Why Your Relationship Status Has Nothing To Do With Valentine’s Day

Flickr / Jackie
Flickr / Jackie

I am pretty much always single on Valentine’s Day. Sometimes I know why; sometimes I haven’t got a clue. I like to think because I do want to get hitched one day, I’ll probably end up like my mother in terms of guys – one and done. Or I’ll be the next Emily Dickinson. (I’ll take it.) But I digress. I may make a lot of jokes about Valentine’s Day – mostly about single people who can’t stand it. But I actually really like Valentine’s Day because it has nothing to do with a relationship status from where I’m standing.

I think I was in Primary 2 or 3 – translation: 2nd or 3rd grade – when my dad got me this heart-shaped Valentine’s box with candy in it and a tiny teddy when he picked me up from school. To date, it’s still my favorite Valentine’s Day gift ever. I don’t know why this one in particular comes to mind but it always does. And it’s not about the gift as much as it reminds of just always chatting with my dad on the drive home. Being a daddy’s girl, my dad will always be one of my first Valentines and one of the first people to teach me about love. I think I have a closer friendship with my mother but there’s something about a strong father-daughter bond that you either know or you don’t know. So to me Valentine’s Day is ultimately about strong bonds, and remembering those bonds.

I know when you walk into grocery stores by the first week of January, it pretty much screams VALENTINE’S DAY IS COMING for the next couple of weeks. I know on all your social networks right now, it is filled with tons of hate, love, and nauseating messages about the holiday. I know it can feel like this day is only supposed to be for people in romantic relationships. I know if you’re not in one, it can feel like you’re missing out on something, and maybe you’d just rather forget the whole thing altogether. After all, capitalism and jewelry and flowers and candy and “stuff” seem to dictate what this day is about. But that’s only if you let it.

To me, Valentine’s Day is about keeping in mind that you are loved and what that is actually supposed to mean. Saint Valentinus, who is the reason for this day is said to have performed marriages for soldiers and risked his life to do so, because it was not allowed under the Roman Empire at the time. It’s a reminder to me that love is about sacrifice and people sacrifice greatly when they really love you. I think that’s why when you love someone – and it could be anyone – it’s really the things you can’t buy that are the most important.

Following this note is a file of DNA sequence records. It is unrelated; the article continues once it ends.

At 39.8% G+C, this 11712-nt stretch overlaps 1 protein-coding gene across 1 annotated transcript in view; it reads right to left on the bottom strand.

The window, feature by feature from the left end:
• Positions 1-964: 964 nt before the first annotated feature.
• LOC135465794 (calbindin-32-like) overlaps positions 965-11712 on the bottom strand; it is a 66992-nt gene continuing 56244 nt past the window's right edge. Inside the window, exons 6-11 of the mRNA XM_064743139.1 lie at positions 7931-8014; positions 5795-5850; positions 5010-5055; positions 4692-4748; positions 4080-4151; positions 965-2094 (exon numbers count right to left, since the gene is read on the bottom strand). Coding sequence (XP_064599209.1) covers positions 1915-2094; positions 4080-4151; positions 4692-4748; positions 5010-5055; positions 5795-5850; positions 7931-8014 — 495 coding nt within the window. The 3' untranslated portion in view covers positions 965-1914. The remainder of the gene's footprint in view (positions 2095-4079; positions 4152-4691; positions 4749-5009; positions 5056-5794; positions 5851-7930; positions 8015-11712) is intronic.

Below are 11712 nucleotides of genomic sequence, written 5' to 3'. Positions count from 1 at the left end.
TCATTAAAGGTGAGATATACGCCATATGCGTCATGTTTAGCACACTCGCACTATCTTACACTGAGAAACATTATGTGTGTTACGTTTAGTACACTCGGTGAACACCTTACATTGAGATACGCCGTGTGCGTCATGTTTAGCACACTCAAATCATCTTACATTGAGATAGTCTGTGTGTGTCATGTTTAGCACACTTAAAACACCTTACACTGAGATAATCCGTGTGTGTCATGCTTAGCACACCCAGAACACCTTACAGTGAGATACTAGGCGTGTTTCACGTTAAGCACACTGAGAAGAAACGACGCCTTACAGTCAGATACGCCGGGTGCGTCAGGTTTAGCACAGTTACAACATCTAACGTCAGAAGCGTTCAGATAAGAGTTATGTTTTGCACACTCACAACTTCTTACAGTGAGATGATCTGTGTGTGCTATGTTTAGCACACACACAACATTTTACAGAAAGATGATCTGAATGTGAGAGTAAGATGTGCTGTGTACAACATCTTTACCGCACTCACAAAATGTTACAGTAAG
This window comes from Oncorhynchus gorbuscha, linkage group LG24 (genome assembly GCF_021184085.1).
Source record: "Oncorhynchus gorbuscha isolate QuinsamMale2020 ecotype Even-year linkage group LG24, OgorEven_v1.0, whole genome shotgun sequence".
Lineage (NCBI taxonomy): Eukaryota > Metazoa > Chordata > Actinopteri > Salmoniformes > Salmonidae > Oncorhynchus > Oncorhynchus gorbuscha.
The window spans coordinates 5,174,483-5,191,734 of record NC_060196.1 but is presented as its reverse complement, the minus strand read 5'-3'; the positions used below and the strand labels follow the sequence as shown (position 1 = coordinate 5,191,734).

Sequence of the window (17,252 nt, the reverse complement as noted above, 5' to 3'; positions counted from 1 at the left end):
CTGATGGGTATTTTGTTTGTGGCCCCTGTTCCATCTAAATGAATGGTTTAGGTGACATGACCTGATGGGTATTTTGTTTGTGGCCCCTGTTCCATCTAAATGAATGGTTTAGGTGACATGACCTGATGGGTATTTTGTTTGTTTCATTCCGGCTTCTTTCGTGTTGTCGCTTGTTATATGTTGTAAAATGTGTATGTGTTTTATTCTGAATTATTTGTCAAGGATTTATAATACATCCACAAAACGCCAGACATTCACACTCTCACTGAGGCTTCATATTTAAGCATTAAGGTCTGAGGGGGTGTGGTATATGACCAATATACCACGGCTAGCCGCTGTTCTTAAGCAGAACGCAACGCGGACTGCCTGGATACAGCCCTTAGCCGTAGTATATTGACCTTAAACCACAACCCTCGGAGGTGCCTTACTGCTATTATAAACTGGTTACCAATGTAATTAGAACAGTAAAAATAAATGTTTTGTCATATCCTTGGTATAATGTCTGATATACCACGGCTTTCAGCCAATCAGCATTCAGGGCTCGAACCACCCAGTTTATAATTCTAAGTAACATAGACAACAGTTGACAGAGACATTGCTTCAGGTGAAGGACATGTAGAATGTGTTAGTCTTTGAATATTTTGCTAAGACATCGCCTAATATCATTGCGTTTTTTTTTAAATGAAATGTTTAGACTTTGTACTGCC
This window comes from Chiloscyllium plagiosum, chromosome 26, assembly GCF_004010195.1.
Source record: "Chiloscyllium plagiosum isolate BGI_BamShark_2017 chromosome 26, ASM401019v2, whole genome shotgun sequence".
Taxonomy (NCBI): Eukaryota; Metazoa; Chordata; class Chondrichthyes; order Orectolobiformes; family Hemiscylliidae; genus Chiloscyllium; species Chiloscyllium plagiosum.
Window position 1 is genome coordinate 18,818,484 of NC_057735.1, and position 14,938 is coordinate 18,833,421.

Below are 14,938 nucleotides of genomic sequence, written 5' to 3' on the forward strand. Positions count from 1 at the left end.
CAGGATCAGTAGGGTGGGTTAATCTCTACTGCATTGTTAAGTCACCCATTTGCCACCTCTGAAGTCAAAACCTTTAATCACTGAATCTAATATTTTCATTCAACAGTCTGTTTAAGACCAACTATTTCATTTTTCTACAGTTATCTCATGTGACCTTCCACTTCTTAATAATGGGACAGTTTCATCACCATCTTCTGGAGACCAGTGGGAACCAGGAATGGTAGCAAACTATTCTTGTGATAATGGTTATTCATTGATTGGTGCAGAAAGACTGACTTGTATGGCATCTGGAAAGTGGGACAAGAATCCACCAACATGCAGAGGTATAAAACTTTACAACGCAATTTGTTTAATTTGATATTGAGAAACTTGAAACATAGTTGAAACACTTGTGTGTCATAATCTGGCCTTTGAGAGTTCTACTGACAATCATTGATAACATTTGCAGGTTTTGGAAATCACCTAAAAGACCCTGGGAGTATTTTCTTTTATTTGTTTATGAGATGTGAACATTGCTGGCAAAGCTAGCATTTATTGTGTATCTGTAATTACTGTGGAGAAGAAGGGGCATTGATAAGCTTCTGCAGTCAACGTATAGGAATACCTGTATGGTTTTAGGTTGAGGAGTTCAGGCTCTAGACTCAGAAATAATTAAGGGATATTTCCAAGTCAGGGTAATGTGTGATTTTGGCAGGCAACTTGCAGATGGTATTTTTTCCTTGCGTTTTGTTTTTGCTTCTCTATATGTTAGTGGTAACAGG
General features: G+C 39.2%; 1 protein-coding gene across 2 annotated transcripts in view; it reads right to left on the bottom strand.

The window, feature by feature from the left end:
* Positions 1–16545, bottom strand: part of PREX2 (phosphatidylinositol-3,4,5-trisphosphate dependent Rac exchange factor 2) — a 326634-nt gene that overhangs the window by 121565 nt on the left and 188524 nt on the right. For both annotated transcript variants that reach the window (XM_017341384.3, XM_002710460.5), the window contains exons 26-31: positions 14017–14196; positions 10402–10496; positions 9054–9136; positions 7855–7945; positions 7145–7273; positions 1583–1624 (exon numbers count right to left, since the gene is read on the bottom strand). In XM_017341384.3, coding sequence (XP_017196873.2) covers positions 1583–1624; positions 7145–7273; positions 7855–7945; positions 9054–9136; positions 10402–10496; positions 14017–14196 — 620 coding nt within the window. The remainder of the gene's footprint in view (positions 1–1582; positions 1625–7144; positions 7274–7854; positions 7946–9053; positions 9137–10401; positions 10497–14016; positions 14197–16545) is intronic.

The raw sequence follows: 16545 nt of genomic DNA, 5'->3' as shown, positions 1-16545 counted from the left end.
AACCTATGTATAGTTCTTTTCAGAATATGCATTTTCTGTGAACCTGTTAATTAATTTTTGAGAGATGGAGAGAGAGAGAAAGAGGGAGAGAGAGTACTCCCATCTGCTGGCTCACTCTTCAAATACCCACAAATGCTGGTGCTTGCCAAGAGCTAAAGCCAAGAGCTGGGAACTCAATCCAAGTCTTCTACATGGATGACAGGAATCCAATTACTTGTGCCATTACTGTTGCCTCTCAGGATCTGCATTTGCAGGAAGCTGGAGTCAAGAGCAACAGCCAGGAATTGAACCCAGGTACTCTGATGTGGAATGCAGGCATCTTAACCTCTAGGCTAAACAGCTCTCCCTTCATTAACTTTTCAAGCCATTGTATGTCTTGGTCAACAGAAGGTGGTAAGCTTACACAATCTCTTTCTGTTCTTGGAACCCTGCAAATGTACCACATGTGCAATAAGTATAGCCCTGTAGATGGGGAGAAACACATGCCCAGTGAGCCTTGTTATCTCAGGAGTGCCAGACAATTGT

It’s the kind and encouraging words, the showing up to my sports tournaments, or conversations at dinner in my childhood or checking my homework, or sitting in the couch watching soccer, that really makes me realize how much my first Valentines, my mum and my dad and my siblings really love me. Love is about sacrifice but it is also about the boring and mundane things too.

I often think of my favorite joke of all time, which is the first one my baby sister told me when she was four or five: “Why is 6 afraid of 7? Because seven “ate” nine.” To me, laughter is another thing that is at the heart of love. And it’s kind of sad we’ve taken a lot of laughter out of days like today; days that should be about love. We are busy, we are struggling, we are tired, we are irritated, and ultimately we do not love enough.

So the way I see it, we need days like today. Because we all need to be constantly reminded to love more. And no, you don’t need any particular thing or person for it to be a day about love. You just need to remember that it is your calling to love in this world. And that is a fact that has nothing to do with your relationship status. So tell people you love them today. Tell your family, your friends, your co-workers, and even have a loving smile or two for a passing stranger if you can. But if you haven’t heard it yet, please let me be the first to tell you: Happy Valentine’s Day. I wish you lots of love and laughter – today and every day. Thought Catalog Logo Mark

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